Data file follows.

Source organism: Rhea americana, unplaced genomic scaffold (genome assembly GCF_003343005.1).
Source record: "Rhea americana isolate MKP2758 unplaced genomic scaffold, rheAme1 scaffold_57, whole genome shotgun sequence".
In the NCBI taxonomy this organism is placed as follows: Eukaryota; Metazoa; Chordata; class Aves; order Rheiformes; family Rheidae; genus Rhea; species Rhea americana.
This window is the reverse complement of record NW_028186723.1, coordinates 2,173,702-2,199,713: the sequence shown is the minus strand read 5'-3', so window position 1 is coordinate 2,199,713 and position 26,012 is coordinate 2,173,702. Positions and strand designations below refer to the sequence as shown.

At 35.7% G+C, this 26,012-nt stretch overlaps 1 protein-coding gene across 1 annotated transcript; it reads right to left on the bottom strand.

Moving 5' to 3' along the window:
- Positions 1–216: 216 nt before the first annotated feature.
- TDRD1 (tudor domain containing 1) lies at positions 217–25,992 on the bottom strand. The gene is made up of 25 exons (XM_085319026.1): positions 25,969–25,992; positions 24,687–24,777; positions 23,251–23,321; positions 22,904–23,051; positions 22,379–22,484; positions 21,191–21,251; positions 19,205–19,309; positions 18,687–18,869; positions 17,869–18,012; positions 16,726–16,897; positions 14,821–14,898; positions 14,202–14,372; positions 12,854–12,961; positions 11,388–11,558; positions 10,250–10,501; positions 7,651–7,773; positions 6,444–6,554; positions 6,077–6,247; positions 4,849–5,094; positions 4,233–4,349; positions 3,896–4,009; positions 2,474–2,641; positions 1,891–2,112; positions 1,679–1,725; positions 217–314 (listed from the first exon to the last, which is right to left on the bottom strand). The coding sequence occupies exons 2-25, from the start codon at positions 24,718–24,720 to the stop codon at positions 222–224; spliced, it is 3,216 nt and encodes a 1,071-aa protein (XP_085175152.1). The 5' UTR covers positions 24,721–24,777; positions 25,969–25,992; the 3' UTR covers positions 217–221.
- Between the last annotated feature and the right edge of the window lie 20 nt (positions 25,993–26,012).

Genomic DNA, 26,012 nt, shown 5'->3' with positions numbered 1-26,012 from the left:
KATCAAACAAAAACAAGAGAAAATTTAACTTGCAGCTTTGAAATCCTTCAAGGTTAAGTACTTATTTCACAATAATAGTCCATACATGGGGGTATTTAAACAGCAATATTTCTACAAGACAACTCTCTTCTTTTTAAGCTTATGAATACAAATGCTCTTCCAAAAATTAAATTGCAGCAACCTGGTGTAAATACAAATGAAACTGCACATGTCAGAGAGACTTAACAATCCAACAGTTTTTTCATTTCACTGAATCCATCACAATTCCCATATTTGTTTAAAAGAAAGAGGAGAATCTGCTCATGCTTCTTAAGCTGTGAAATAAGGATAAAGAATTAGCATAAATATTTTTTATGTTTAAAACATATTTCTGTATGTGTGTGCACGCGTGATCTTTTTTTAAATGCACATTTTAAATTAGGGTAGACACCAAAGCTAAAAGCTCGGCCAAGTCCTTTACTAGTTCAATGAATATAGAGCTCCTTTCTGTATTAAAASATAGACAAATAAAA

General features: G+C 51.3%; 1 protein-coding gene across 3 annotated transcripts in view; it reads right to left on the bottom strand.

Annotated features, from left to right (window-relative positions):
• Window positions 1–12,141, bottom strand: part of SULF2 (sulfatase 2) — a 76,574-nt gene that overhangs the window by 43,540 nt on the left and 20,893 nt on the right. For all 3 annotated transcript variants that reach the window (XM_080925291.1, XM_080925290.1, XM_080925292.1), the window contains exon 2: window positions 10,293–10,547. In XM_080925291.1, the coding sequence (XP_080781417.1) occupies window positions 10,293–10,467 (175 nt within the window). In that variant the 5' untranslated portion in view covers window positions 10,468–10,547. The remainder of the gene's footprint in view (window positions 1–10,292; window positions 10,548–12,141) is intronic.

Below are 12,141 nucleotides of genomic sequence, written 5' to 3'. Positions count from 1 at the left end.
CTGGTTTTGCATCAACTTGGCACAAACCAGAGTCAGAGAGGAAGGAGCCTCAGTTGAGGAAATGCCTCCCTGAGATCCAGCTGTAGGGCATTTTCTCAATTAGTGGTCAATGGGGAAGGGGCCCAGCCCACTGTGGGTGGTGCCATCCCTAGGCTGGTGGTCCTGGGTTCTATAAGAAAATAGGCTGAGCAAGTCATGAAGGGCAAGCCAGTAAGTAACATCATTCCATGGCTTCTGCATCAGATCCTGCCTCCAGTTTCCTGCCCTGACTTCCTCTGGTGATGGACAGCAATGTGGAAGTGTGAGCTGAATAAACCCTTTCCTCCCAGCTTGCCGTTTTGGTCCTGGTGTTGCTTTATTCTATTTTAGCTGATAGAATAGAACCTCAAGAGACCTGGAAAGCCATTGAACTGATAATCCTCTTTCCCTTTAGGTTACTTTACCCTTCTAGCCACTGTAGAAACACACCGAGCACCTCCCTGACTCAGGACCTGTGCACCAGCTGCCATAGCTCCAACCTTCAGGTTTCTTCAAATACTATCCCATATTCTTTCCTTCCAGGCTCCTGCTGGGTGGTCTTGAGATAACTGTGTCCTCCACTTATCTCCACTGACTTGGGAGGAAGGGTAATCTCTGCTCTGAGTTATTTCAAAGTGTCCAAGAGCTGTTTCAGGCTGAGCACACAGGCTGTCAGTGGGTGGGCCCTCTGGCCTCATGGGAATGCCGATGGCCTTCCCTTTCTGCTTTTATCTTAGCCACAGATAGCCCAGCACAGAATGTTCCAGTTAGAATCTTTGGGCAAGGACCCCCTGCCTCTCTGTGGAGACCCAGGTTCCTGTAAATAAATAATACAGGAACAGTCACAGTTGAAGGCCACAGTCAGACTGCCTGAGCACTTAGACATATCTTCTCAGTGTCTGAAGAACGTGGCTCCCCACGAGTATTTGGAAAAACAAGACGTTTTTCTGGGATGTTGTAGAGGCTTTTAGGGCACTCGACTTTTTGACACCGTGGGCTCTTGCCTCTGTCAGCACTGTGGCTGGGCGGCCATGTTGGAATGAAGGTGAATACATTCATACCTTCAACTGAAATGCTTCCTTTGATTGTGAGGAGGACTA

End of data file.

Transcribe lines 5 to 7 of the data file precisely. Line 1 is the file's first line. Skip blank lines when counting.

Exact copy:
At 35.7% G+C, this 26,012-nt stretch overlaps 1 protein-coding gene across 1 annotated transcript; it reads right to left on the bottom strand.

Moving 5' to 3' along the window:
- Positions 1–216: 216 nt before the first annotated feature.